Regarding jobs and skills, World Economic Forum says, "The accelerating pace of technological, demographic and socio-economic disruption is transforming industries and business models, changing the skills that employers need, and shortening the shelf-life of employees' existing skill sets in the process."
Such observation is ringing alarm bells: what skills should we focus on? To answer it, WEF (World Economic Forum) has also come up with a prescription of the top 10 skills. They are skills of : (1) complex problem solving, (2) critical thinking, (3) creativity, (4) people management, (5) coordinating with others, (6) emotional intelligence, (7) judgment and decision making, (8) service orientation, (9) negotiation, and (10) cognitive flexibility. Well, how are those skills related to countervailing measures to address destructive, productive, and creating effects of the Fourth Industrial Revolution (4IR) should be looked up. Are they equally crucial for all categories of tasks, which are subject to experience rapid transformation? Should every country, irrespective of development state, pay similar attention to the WEF prescribed skill set?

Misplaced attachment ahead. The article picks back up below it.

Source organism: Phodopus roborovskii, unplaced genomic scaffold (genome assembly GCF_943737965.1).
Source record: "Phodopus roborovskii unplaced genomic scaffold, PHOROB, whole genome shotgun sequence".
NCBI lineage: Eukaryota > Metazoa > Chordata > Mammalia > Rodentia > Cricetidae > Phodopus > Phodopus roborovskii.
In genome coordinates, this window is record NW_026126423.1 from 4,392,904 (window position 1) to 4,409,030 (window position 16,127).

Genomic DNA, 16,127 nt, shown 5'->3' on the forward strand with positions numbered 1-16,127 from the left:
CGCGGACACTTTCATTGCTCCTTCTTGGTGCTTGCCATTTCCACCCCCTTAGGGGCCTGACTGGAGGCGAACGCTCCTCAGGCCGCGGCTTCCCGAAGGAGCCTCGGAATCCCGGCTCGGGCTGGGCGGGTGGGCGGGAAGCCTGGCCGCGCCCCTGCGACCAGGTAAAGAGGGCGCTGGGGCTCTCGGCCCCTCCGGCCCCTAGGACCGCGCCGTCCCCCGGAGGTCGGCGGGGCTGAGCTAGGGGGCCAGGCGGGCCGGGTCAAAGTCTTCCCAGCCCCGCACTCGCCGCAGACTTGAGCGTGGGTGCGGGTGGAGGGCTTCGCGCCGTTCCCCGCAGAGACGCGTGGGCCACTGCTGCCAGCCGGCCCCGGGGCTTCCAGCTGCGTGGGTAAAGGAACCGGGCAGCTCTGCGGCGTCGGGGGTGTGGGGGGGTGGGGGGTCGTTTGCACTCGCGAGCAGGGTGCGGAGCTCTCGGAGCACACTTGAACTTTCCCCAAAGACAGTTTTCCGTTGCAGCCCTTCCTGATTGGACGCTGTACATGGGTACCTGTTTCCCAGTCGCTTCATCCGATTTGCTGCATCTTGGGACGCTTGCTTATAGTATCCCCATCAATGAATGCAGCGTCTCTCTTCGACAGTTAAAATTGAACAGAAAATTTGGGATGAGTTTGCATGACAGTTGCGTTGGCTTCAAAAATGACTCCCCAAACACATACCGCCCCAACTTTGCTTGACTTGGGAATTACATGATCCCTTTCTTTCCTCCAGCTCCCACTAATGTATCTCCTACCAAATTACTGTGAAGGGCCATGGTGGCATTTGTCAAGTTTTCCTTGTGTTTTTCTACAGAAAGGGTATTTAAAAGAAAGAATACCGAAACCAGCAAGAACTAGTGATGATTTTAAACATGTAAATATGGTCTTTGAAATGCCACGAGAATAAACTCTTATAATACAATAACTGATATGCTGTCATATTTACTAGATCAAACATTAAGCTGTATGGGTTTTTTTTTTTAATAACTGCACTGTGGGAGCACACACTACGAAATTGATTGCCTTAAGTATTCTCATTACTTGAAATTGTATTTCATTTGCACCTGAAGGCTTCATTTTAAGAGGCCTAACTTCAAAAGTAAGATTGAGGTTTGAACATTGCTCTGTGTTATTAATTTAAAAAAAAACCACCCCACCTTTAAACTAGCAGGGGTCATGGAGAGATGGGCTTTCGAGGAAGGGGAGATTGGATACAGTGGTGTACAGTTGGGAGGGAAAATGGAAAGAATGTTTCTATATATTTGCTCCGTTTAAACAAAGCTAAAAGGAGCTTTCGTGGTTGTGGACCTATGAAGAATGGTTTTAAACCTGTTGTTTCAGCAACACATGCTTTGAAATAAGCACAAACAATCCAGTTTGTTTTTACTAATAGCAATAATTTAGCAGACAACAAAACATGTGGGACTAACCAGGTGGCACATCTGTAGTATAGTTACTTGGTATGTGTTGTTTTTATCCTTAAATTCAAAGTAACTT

To find answer to these and other pertinent questions, we should focus on the role of technology in both destroying and creating tasks. And we should also focus on the distribution of those tasks across firms, industries, and countries. Two recent examples are worth investigating to draw some lessons from reality. The first one is about Adidas's attempt to develop robotic shoe making factories and closing them down after a couple of years. The second is about the job polarisation effect, being reported by numerous studies. In a recent report, Brookings has reported change in employment figures at three significant layers: top, middle, and bottom. Despite the widespread claim that technology creates jobs, the report states negative employment share in the middle segment in the US labour market. It has been reported that employment share in the middle layer diminished by 4.5 per cent from 1982 to 1992, followed by 6.7 per cent during 1992-2002, and the 2002-2017 period witnessed the most significant drop 13.5 per cent. On the other hand, both the top and bottom layers experienced gains. The job loss at the middle layer is very much in parallel with the growth of software and information technology-based innovations for taking over low-level managerial tasks requiring codified skills such as accounting or making financial transaction.